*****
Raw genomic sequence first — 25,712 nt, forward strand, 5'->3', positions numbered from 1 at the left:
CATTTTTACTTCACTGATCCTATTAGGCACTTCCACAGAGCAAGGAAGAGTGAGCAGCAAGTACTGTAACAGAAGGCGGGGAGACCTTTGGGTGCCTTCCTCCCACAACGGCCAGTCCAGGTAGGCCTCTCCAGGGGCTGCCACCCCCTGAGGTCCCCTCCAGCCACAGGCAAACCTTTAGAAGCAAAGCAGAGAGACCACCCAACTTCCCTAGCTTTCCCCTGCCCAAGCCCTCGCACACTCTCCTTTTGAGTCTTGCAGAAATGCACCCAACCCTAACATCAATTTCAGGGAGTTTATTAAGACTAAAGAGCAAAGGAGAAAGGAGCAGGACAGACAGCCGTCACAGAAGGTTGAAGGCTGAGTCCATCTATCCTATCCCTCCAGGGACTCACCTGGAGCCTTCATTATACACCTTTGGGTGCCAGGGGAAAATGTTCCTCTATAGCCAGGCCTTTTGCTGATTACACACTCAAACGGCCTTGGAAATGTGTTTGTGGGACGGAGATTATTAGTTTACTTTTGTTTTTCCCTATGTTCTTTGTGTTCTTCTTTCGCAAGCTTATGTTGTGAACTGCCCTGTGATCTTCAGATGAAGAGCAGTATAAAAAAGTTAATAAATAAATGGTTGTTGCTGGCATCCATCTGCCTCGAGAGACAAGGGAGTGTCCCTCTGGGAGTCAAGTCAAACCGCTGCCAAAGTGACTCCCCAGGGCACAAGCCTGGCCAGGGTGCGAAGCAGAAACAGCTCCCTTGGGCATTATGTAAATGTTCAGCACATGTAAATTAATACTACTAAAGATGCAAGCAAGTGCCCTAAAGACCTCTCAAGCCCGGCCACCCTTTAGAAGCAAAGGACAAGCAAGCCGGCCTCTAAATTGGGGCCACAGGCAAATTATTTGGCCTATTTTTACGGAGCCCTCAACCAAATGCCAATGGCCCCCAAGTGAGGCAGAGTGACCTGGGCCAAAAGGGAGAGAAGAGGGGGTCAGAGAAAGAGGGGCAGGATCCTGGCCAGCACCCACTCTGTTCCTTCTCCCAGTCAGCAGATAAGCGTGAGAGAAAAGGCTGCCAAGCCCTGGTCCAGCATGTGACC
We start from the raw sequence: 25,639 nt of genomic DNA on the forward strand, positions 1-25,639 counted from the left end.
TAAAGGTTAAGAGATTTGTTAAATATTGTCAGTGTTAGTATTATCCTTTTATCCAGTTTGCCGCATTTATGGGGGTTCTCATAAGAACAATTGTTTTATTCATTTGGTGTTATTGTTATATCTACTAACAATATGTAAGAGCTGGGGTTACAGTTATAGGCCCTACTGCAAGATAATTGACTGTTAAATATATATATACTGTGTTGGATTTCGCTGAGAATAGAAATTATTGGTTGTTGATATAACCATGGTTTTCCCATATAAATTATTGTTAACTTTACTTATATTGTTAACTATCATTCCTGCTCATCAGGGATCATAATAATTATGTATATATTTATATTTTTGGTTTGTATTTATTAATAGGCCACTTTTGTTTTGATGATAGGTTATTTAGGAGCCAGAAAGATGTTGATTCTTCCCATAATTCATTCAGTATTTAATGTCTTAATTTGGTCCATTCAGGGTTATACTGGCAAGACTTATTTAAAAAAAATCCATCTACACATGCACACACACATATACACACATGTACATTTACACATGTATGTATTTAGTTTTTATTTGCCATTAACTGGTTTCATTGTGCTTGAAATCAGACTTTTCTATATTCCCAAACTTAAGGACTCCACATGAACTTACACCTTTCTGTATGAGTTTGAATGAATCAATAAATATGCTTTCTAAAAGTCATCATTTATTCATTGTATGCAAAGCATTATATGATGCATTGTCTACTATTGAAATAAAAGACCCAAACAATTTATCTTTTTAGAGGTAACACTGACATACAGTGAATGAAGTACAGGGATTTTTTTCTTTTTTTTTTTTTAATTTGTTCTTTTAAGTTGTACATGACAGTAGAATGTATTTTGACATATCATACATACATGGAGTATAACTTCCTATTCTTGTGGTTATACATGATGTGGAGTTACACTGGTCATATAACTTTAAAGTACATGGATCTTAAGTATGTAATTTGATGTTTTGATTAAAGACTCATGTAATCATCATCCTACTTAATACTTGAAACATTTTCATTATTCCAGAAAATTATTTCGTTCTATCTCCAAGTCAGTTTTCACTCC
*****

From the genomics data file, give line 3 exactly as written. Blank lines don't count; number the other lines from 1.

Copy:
We start from the raw sequence: 25,639 nt of genomic DNA on the forward strand, positions 1-25,639 counted from the left end.